Building a smart school improvement plan is important, and to result in change, it has to be implemented. But to ensure implementation, the way in which the plan is developed matters a lot.
Boston Green Academy (BGA), a public grade 6-12 Horace Mann charter school in the Brighton neighborhood of Boston, was ready and eager for improvement, but it needed effective outside expertise to frame their challenges and help push the school forward. BGA turned to Mass Insight Education & Research in 2016 to help the school emerge from state-designated partial academic probation. The good news was that all the necessary core ingredients for significant improvement were already percolating inside the school. BGA only needed the right plan and the right partner to provide the catalyst for change.
Mass Insight consultants embraced a school with great potential yet all the same issues often found in urban school environments — particularly a significant percentage of students starting at BGA with academic skills below grade level. BGA serves about 500 students from neighborhoods across Boston, of which 30% are students with disabilities, 15% are English language learners, and 61% are economically disadvantaged. In 2016, BGA was among the lowest performing 20% of middle-high schools statewide. MCAS results (the statewide standardized test) in 2016 for grade 10 indicated 80% were proficient in ELA, 38% were proficient in math, and 36% were proficient in science. Accordingly, BGA needed to present DESE with a plan to improve its scores and begin the process of internal, sustainable change.
After extensive interviews, focus groups, and classroom observations with staff, Mass Insight consultants zeroed in on several levers to boost learning and improve the academic culture in the school. Instruction was a key focus, specifically the need for expanded teacher professional development and a more consistent approach to instilling academic rigor in the classroom. Mass Insight found there was a lack of active student engagement and “productive struggle” in many classes. Additionally, the crucial feeder to the high school – the middle school — was a behavioral hot spot that needed closer attention.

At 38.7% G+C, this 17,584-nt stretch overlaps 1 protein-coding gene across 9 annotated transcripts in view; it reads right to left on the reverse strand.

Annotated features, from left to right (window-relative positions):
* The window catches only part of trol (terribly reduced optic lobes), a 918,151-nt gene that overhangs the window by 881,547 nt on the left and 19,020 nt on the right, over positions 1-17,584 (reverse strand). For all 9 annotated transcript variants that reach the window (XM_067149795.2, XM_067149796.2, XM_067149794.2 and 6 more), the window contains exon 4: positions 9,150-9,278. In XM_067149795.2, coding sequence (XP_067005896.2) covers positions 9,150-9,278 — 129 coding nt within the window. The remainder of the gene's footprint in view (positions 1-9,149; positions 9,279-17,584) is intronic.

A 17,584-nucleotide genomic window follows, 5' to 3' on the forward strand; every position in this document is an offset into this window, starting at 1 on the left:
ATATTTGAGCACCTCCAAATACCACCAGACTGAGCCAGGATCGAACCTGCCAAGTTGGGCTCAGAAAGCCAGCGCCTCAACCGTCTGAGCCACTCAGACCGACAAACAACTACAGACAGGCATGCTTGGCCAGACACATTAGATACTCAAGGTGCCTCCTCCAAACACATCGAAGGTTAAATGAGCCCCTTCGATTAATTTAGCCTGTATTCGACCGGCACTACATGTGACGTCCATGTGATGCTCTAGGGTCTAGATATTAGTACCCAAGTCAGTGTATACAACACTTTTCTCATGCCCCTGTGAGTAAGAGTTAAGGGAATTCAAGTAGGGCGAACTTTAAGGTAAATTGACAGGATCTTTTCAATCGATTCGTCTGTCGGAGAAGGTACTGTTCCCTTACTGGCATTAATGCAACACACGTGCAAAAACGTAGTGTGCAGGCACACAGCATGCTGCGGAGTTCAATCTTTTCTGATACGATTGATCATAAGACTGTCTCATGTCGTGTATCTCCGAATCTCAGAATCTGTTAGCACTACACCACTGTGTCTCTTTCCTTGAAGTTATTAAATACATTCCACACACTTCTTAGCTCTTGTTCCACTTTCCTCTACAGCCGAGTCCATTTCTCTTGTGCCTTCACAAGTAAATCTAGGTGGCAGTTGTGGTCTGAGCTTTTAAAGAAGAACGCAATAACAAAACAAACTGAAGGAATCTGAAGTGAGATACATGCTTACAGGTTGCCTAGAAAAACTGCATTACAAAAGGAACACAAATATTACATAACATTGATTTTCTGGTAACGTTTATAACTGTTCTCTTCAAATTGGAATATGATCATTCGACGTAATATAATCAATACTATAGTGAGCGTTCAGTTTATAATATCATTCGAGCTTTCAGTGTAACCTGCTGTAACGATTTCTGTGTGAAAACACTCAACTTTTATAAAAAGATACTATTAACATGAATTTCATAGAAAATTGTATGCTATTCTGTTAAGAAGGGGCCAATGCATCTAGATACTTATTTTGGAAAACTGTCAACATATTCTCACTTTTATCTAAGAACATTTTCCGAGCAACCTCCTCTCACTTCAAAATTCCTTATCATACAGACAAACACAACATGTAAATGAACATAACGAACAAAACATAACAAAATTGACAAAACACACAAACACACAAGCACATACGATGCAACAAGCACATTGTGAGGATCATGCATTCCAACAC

In order to raise the academic bar at BGA, the school needed more consistency around educational strategy. The school has a legacy of strong teacher autonomy and empowerment, “having as many decisions as possible made by those doing the work,” says Matt Holzer, the Headmaster at BGA since 2013.. But that approach had created significant gaps in instruction. Teachers bought into the idea that some of their freedom had to be sacrificed to reach the bigger goal: an organized, systemic approach geared to yield more learning in the classroom.
Mass Insight facilitated a planning process with BGA instructional leaders, resulting in an enhanced framework for professional development which focused on four instructional values: intellectual demand, engagement, urgency, and student as worker/teacher as coach. The school also bolstered professional development by implementing school-wide instructional rounds, school-wide and differentiated professional development sessions, a peer coaching system, peer observations, and a consistent and high-quality evaluation and feedback system.
Mass Insight also saw the potential for using data more effectively for student intervention and behavior management. BGA’s data practices were underdeveloped, and the school has since instituted a system that regularly monitors and distributes data on academics, behavior, and attendance, building a sense of shared responsibility.
During the 2018-19 school year, the needle on student growth started moving in the right direction, when grade 7 math and grades 7 and 10 ELA met the state growth targets. Most recently, the 2019 state accountability classification indicates BGA has made “substantial progress toward targets,” a state classification deemed not requiring assistance or intervention. The learning culture at the middle school has improved markedly. Additionally, the college acceptance rate is up, attendance has increased, and suspensions have decreased. Holzer is especially proud that at the school’s last graduation, every senior walked the stage. “The journey for us is not complete,” Holzer says, but his team now has better tools to address challenges. “There were great benefits to work with external professionals who could tell us we have something good here — but it’s not good enough,” Holzer says. “There was nothing they imposed on us. They worked with us.”